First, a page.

Also read: Jeff Nolan’s post on oil and the possible alternatives.

Sun’s Developing Country Pricing Policy

Sun has fired tthe first salvo in coming up with a pricing of its software for developing countries. NYTimes writes:

The new government pricing strategy will be based on a “per-citizen” model for licensing its software to federal, state and local governments of developing nations. Sun already uses a similar system for its corporate pricing – for example, it is selling its Java Enterprise software, based on Solaris and Linux operating systems, to corporate customers for $100 an employee a year. Industry executives said this compared favorably with Microsoft’s pricing for corporate software, which averages about $250 an employee a year.

Sun will start its government pricing model by selling Java Enterprise, which lets customers provide e-mail, identity authentication and other Internet services.

Sun executives said it made sense to put government functions online.

“A lot of these network services are natural evolutions of existing phone and mail services,” Mr. Schwartz said. “It’s not all that far-fetched: our government delivers mail to every U.S. citizen.”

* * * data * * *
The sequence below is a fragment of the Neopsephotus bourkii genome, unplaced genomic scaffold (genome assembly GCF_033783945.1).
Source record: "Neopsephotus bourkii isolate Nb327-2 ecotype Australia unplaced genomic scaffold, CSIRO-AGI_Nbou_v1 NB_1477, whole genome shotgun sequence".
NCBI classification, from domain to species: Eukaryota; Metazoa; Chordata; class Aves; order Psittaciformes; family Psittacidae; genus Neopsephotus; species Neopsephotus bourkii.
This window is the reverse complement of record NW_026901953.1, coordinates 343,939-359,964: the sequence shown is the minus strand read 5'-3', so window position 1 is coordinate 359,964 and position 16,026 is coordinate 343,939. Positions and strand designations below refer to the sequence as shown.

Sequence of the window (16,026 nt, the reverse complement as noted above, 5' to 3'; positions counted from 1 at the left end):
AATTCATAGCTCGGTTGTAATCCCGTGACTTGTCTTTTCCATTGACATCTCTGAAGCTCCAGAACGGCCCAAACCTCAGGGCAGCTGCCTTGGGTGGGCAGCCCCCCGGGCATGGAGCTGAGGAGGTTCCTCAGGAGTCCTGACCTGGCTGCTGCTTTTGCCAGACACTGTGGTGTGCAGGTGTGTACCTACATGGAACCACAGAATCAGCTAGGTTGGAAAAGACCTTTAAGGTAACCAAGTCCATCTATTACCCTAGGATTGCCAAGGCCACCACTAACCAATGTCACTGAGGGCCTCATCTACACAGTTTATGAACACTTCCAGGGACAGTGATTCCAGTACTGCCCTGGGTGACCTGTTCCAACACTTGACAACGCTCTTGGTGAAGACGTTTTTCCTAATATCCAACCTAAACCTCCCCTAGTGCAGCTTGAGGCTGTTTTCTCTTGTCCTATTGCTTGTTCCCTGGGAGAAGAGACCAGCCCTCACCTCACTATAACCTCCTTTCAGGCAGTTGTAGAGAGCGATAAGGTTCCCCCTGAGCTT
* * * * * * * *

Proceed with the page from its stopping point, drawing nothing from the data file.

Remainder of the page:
The software will be sold to governments for 33 cents to $1.95 a citizen annually, depending on each nation’s development status as measured by the United Nations. adds:

Sun is also launching per-citizen pricing for its Java Enterprise System server software. While the company had committed to the idea earlier, it now has begun selling it according to population and how the United Nations ranks countries as more, less or least developed. Countries with larger populations and lower development pay less per citizen.

“Governments–when delivering driver’s licenses, health care or fishing permits–tend to serve massive marketplaces,” Schwartz said.

Under Sun’s pricing, Mexico, a less-developed country with a population of 100 million, would get to use as much Java Enterprise System software as it wants for a charge of 81 cents per citizen per year. Nations classified as “least developed” pay between 33 cents and 75 cents per citizen, while “less developed” nations pay between 33 cents and $1.95 per citizen, spokesman Russ Castronovo said.

WSJ elaborates on Sun’s broader strategy:

Jonathan Schwartz, a former software chief at Sun who was named the company’s president and chief operating officer earlier this year, argues that Sun has a distinct advantage over companies that don’t make their own operating systems for low-end servers. While pricing Solaris aggressively — either as a separate product, or bundled with servers — Sun can still derive additional revenue from the software to counteract the effect of falling hardware prices, he said

Mr. Schwartz, who is describing the strategy at a customer gathering this week in Shanghai, predicts that recurring revenue from software and services could allow Sun to offer companies hardware on a subscription basis or for free — a bit like the way cellphone services subsidize the price of handsets.